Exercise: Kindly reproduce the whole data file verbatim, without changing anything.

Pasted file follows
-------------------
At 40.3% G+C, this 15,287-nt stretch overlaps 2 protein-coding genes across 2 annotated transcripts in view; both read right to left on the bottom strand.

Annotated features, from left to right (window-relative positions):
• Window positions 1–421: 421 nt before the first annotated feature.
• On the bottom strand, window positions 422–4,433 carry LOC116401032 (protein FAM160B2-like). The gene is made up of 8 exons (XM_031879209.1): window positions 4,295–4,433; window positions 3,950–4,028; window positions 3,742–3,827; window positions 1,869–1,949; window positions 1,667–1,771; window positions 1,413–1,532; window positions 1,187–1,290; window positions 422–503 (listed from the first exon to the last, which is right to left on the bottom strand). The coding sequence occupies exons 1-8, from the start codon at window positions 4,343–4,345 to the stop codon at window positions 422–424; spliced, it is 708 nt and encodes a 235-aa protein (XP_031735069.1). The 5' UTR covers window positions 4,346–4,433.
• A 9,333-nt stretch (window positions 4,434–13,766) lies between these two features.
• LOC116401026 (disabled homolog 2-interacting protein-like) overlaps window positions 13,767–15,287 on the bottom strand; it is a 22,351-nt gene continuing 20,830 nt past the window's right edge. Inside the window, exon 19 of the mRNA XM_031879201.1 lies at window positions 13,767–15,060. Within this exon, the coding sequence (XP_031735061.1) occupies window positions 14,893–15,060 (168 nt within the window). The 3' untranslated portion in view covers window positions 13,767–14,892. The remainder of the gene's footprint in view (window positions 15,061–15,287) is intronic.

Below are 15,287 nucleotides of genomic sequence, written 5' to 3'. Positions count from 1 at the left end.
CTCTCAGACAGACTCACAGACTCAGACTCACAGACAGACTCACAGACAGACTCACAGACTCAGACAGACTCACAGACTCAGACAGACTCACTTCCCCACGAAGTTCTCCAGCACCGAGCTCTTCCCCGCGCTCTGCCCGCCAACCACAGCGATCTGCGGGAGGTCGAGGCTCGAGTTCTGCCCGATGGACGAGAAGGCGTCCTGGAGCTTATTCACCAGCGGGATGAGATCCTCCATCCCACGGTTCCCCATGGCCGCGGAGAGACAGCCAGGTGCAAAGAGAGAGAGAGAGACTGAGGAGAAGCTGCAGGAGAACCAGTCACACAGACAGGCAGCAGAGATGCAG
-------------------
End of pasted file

At 40.3% G+C, this 15,287-nt stretch overlaps 2 protein-coding genes across 2 annotated transcripts in view; both read right to left on the bottom strand.

Annotated features, from left to right (window-relative positions):
• Window positions 1–421: 421 nt before the first annotated feature.
• On the bottom strand, window positions 422–4,433 carry LOC116401032 (protein FAM160B2-like). The gene is made up of 8 exons (XM_031879209.1): window positions 4,295–4,433; window positions 3,950–4,028; window positions 3,742–3,827; window positions 1,869–1,949; window positions 1,667–1,771; window positions 1,413–1,532; window positions 1,187–1,290; window positions 422–503 (listed from the first exon to the last, which is right to left on the bottom strand). The coding sequence occupies exons 1-8, from the start codon at window positions 4,343–4,345 to the stop codon at window positions 422–424; spliced, it is 708 nt and encodes a 235-aa protein (XP_031735069.1). The 5' UTR covers window positions 4,346–4,433.
• A 9,333-nt stretch (window positions 4,434–13,766) lies between these two features.
• LOC116401026 (disabled homolog 2-interacting protein-like) overlaps window positions 13,767–15,287 on the bottom strand; it is a 22,351-nt gene continuing 20,830 nt past the window's right edge. Inside the window, exon 19 of the mRNA XM_031879201.1 lies at window positions 13,767–15,060. Within this exon, the coding sequence (XP_031735061.1) occupies window positions 14,893–15,060 (168 nt within the window). The 3' untranslated portion in view covers window positions 13,767–14,892. The remainder of the gene's footprint in view (window positions 15,061–15,287) is intronic.

Below are 15,287 nucleotides of genomic sequence, written 5' to 3'. Positions count from 1 at the left end.
CTCTCAGACAGACTCACAGACTCAGACTCACAGACAGACTCACAGACAGACTCACAGACTCAGACAGACTCACAGACTCAGACAGACTCACTTCCCCACGAAGTTCTCCAGCACCGAGCTCTTCCCCGCGCTCTGCCCGCCAACCACAGCGATCTGCGGGAGGTCGAGGCTCGAGTTCTGCCCGATGGACGAGAAGGCGTCCTGGAGCTTATTCACCAGCGGGATGAGATCCTCCATCCCACGGTTCCCCATGGCCGCGGAGAGACAGCCAGGTGCAAAGAGAGAGAGAGAGACTGAGGAGAAGCTGCAGGAGAACCAGTCACACAGACAGGCAGCAGAGATGCAG